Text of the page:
Military To Promote Responsible Gaming With GAP
The US military, which operates thousands of slot machines on its bases, is going to have to do more to promote responsible gaming among its personnel. This follows the reintroduction of the Gambling Addiction Prevention (GAP) Act of 2019, a move that was welcomed by the National Council on Problem Gambling.
Executive director of the council, Keith Whyte said the issue was a critical one, as it had a unique impact on the military. He explained that it was the council’s opinion that the duty to protect the Department of Defence’s troops was ethical and economical.
Whyte added that the issue went beyond the matter of troops losing money and developing problematic gaming habits. He said that the department had a responsibility to do something, as it profited from gambling. According to the director, military personnel lost approximately US$100 million on the 3000 slots on various bases abroad in 2018, and that problem gaming affects an estimated 56,000 troops.
Whyte also praised senators Elizabeth Warren and Steve Daines, who reintroduced the GAP act. Representative Susie Lee introduced additional legislation. Lee said that one of the reasons she introduced the legislation was because, in terms of addiction, the military, including active members and veterans, was a vulnerable group.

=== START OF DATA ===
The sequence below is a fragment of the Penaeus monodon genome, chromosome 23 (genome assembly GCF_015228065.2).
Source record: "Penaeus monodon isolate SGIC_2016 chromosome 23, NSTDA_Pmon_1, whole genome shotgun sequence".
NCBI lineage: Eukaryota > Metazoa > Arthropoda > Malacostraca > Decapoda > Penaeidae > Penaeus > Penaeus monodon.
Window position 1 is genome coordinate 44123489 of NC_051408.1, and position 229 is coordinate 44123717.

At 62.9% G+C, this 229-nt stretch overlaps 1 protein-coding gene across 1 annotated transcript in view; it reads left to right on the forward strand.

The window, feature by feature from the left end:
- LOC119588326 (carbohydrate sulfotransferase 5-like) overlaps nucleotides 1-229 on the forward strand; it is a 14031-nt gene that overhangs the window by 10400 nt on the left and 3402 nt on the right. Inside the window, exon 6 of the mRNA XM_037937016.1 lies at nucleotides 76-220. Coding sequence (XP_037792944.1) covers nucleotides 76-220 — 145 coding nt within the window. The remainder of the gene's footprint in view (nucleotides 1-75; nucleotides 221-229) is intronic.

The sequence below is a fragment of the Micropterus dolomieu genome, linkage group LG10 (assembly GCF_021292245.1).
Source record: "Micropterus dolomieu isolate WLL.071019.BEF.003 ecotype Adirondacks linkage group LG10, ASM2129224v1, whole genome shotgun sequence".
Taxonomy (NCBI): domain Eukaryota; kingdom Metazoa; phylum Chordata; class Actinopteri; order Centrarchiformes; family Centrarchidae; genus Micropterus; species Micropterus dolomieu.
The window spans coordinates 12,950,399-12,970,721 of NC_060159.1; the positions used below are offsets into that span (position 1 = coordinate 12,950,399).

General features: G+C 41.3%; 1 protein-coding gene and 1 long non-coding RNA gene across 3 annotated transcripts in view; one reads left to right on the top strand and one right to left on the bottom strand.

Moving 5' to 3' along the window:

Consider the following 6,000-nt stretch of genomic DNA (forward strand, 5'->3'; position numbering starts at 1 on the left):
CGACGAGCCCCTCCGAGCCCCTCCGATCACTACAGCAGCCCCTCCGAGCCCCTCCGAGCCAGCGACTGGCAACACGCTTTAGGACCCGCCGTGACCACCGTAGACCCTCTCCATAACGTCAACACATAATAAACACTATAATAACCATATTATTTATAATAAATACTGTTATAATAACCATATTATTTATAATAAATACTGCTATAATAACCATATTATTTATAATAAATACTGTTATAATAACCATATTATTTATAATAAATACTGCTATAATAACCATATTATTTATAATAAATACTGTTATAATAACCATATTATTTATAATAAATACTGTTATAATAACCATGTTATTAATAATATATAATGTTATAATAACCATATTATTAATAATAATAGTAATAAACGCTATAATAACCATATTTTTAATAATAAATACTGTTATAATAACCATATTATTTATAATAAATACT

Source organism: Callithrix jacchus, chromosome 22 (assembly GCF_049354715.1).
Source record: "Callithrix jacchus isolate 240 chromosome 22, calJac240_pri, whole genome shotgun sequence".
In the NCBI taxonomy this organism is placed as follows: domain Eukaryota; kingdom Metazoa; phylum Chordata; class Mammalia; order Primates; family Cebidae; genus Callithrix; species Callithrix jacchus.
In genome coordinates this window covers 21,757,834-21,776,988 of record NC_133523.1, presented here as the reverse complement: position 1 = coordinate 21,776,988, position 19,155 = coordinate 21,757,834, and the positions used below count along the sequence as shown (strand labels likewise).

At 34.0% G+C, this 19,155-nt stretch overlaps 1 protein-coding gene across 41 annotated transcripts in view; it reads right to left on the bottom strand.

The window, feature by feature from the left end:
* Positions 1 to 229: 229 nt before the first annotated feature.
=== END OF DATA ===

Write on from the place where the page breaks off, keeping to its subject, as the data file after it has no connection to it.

What Must the Military Do?
According to the updated GAP act, the defence department must ensure problem gambling is included in its guidance, instructions, and regulations within 180 days. Also, in line with its other behavioural health offerings, it must draw up policies and develop initiatives such as treatment programmes.
It also must promote responsible gaming and provide educational tools on all bases on which gambling activities take place.
Military Profits From Slots
The approximately 3000 slots on various US army and marine bases around the world do more than provide a recreational option for bored, stressed soldiers. They also turn a tidy profit for the department.
The annual revenue generated by the machines, and there are likely thousands more on navy and air force bases, was estimated to be in the region of US$100 million. However, none has been used to provide support for personnel who struggle with problem gambling. Considering that, in 1999, the department said it had 8000 slots on 94 bases and posts, it could be much more prevalent that some may think.
The reintroduction of the GAP act means that is likely to change. Whether things change enough for the council and the senators remains to be seen.